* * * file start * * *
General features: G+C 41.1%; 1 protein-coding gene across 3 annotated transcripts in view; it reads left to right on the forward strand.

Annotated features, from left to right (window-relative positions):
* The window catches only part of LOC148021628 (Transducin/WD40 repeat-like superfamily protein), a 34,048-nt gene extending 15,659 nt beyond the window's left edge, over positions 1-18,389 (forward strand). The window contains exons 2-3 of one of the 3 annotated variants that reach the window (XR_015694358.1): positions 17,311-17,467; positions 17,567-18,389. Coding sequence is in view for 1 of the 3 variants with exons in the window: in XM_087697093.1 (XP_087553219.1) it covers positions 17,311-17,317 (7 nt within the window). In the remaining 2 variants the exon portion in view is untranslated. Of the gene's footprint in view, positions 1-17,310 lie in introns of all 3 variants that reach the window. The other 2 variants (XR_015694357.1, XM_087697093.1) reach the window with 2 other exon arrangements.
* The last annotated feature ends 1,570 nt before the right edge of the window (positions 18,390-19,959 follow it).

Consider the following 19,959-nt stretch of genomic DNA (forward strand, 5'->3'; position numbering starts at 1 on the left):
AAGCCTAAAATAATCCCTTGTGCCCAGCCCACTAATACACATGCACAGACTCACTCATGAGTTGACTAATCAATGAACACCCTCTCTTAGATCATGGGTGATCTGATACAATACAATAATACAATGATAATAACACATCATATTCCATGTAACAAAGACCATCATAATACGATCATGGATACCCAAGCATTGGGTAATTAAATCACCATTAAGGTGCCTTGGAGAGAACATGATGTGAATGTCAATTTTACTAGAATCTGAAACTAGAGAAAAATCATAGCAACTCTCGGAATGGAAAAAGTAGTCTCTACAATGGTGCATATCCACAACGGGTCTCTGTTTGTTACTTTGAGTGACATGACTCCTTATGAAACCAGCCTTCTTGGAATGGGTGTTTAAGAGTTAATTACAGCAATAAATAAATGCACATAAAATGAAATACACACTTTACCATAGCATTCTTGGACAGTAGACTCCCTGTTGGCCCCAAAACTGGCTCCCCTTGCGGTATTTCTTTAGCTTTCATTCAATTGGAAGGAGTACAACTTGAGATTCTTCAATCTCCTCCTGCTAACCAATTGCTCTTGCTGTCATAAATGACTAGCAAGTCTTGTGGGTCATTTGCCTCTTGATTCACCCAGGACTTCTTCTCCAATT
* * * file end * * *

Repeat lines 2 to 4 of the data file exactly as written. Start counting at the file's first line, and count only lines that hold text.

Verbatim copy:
Annotated features, from left to right (window-relative positions):
* The window catches only part of LOC148021628 (Transducin/WD40 repeat-like superfamily protein), a 34,048-nt gene extending 15,659 nt beyond the window's left edge, over positions 1-18,389 (forward strand). The window contains exons 2-3 of one of the 3 annotated variants that reach the window (XR_015694358.1): positions 17,311-17,467; positions 17,567-18,389. Coding sequence is in view for 1 of the 3 variants with exons in the window: in XM_087697093.1 (XP_087553219.1) it covers positions 17,311-17,317 (7 nt within the window). In the remaining 2 variants the exon portion in view is untranslated. Of the gene's footprint in view, positions 1-17,310 lie in introns of all 3 variants that reach the window. The other 2 variants (XR_015694357.1, XM_087697093.1) reach the window with 2 other exon arrangements.
* The last annotated feature ends 1,570 nt before the right edge of the window (positions 18,390-19,959 follow it).